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Ryan/Sawyer Marketing in Grand Junction, CO

Email marketing: how often is too often?

I once ordered a pair of pants from Brand X. They are a fine pair of pants and I look fabulous wearing them. I once ordered a shirt from Brand Y. It is a fine shirt and, of course, I look fabulous wearing it. I once ordered a refrigerator from Brand Z. It is a fine refrigerator and it keeps my three-week-old Chinese takeout fabulously cold. But now . . . on a daily basis I receive emails from X, Y and Z trying to sell me a plethora of stuff I don’t need. I have grown fabulously weary of all three marketers.

At first, I actually opened their email messages just to see what they had in store for me. Now I automatically hit the delete button. Like the little boy who cried wolf, their voices have become so pervasive as to become ignored. I simply no longer pay attention to anything they have to say. That’s too bad because of the hundreds of emails I receive from them, there may be one or two that actually offer something that would bring real value to my life. I’ll never know.

So, marketers, how often should you send emails? We all realize the potential revenue boost that email marketing can have on your business. If you send one, you get X amount of dollars. But if you send two do you X times two? What about three? Where is the point of diminishing returns?Here are some things to consider when determining how often to email:

Are you adding value?

After I received my pants from Brand X, a well-timed email offering a discount on a new belt to hold up those fabulous new pants could have added value to my experience and to my budding relationship with X. Instead, I was bombarded with emails pushing long-tail t-shirts, moc-toe work boots, and the ever popular buck naked boxers. So like the crazy girlfriend in college who pretended to know me but didn’t really care to, the relationship stalled. Don’t be the crazy girlfriend. If you represent that you know your customers, demonstrate that. Ask yourself, “What problem am I solving for them?”  If you can’t answer that question because you don’t really understand your customers’ problems, hold the email until you’re confident of the answer.

It’s all about context.

When I purchased a refrigerator from Brand Z, that established the initial context of my relationship with them. A refrigerator is a home appliance, which should have put me in the contextual customer box of “home owner.” And if my refrigerator needed replacing could I possibly have a problem with dishwasher too? Aha! Perhaps an email offering a once-in-a-lifetime deal on a dishwasher or other appliance would have resonated. Instead, I get an offer for a generator. Now, one could argue that if the power went out I would have a problem running my new refrigerator, but that’s a little out of context, don’t you think?

Test and ask!

Everyone has a different idea about what constitutes too many or too few emails, so here’s an idea: ask your customers! It should part of the broader project of testing your email campaigns, an ongoing process of becoming a smarter and more effective e-marketer. If Brand Y had asked me, “are you receiving too few or too many emails?” I would have honestly responded. And if they then followed up by decreasing the frequency of their email blasts, that would have gotten my attention. I might have even started opening those fewer emails to see if there was actually something of value for me there.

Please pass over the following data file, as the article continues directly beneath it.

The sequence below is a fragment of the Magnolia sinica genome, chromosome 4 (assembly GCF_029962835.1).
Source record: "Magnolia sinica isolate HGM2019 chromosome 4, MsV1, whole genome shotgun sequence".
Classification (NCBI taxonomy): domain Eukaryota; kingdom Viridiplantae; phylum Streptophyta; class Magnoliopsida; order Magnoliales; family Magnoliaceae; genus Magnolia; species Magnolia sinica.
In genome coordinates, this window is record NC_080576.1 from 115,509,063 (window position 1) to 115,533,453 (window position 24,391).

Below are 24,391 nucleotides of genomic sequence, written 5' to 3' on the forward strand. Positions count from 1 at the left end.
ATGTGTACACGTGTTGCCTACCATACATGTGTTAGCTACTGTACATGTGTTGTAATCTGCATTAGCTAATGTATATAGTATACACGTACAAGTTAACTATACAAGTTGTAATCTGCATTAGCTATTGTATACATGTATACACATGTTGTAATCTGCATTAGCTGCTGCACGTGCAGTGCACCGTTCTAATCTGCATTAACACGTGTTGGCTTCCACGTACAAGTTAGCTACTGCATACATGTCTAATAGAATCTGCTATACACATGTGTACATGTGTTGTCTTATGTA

What does your audience expect?

Every morning I receive an email from “The Universe,” urging me to remember how awesome I am and to be grateful for my awesomeness. Sometimes these inspirational, slightly cheesy messages resonate with me, sometimes they don’t. But either way, I expect those emails. And even though I know the Universe will also use our moment together to pitch books, tapes and t-shirts, I’m okay with that because my expectations were firmly established on the front-end. So, email marketers, what expectations have you established with your audience? And are you meeting those expectations?

Does your content match your frequency?

In the above example, “The Universe” has a fresh, new message for me every weekday. It has something to say to me every morning that I haven’t heard before, so the once-a-day frequency matches the once-a-day content. People don’t like reading the same thing twice. There will be times when you want to remind readers of certain details, but as a general rule, avoid sending emails that have the same basic message.

Whatever frequency you decide on, be sure you have the fresh content to make each email worthy of interrupting your customer’s day. Keep in mind that your email is an uninvited guest in your prospect’s lives. That means striking a fine balance between demonstrating knowledge of their needs and offending them with an overly intrusive approach. Ensuring that your emails are timely, relevant and offer real value will increase your ROI and keep your customers happy.

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